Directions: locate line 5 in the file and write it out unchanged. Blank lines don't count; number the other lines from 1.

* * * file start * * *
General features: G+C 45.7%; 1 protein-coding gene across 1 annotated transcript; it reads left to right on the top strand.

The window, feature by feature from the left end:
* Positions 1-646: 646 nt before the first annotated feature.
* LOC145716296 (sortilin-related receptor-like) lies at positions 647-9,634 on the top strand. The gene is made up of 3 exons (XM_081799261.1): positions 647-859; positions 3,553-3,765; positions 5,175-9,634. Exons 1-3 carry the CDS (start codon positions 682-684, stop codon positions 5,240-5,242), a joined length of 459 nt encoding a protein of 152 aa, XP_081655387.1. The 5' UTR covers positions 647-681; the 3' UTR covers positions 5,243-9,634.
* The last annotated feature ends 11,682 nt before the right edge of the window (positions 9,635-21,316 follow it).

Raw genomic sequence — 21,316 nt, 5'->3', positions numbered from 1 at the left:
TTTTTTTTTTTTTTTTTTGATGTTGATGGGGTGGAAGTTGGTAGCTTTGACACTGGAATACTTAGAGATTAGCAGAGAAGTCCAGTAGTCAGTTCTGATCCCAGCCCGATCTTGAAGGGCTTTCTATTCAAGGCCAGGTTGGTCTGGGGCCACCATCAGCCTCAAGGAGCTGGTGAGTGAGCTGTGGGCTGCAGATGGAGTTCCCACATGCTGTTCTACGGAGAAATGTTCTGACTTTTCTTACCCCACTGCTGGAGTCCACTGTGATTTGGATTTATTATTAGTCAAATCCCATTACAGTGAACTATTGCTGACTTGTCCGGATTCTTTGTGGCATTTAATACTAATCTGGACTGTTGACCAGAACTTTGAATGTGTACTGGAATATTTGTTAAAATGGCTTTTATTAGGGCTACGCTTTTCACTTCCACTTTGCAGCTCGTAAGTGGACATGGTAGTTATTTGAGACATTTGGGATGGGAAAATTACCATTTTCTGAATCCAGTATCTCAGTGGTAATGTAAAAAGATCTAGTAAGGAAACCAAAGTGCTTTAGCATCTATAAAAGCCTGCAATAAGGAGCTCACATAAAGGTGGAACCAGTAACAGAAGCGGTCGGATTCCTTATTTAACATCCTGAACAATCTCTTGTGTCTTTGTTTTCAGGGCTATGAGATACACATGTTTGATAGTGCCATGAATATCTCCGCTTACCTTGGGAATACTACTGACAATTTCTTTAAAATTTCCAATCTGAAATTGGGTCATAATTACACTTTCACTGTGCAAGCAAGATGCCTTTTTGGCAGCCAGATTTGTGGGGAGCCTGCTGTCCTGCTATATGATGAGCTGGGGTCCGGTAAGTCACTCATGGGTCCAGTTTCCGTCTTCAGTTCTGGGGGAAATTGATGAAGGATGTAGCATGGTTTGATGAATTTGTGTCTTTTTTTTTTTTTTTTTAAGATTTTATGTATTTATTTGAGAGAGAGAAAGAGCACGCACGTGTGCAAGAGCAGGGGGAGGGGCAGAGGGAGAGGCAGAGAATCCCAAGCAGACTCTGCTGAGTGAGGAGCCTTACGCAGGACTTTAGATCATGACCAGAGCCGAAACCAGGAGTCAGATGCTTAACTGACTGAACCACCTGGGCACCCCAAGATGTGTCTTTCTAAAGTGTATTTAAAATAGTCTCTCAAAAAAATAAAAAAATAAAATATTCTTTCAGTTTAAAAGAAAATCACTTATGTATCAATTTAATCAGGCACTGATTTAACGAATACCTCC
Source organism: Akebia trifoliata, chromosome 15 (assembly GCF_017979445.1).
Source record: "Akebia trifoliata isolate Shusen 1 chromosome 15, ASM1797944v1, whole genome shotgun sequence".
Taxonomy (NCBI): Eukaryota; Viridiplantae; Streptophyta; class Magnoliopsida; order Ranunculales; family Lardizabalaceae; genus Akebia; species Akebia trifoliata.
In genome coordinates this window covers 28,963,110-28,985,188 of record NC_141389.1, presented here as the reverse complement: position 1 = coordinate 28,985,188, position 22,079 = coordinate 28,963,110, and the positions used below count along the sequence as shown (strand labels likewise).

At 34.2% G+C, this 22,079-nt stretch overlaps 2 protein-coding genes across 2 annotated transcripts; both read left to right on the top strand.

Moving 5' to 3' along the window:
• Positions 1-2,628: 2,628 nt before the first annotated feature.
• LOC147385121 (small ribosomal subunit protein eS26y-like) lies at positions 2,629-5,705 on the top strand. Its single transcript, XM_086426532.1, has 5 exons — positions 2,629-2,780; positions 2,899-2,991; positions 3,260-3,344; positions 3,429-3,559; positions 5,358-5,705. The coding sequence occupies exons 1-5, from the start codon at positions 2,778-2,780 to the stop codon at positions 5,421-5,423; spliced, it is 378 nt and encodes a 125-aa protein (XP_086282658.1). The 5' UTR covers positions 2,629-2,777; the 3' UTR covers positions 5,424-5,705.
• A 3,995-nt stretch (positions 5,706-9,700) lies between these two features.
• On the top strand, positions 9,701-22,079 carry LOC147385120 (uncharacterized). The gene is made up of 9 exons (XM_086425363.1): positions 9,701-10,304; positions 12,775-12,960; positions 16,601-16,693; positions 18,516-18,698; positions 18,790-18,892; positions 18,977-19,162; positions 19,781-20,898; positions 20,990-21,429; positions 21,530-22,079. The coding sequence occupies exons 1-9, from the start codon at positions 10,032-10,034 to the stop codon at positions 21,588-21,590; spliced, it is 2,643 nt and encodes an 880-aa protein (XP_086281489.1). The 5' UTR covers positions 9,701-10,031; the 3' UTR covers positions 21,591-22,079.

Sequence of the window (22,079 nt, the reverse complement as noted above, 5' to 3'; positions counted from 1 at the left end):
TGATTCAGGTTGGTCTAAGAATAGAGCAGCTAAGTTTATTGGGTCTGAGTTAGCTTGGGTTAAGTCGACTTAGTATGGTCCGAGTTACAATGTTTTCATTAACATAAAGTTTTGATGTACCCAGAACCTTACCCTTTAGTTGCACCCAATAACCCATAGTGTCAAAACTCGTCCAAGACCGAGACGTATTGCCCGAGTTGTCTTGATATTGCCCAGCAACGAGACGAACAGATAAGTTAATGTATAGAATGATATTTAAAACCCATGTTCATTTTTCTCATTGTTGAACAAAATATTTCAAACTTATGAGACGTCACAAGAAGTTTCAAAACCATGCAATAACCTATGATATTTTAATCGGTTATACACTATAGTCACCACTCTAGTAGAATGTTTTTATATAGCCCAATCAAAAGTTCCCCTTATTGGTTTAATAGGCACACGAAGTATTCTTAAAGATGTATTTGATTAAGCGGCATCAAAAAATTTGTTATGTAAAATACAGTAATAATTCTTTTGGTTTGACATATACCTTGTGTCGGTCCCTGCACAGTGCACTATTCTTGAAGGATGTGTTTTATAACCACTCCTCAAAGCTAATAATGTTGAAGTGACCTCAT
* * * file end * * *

* The last annotated feature ends 11,682 nt before the right edge of the window (positions 9,635-21,316 follow it).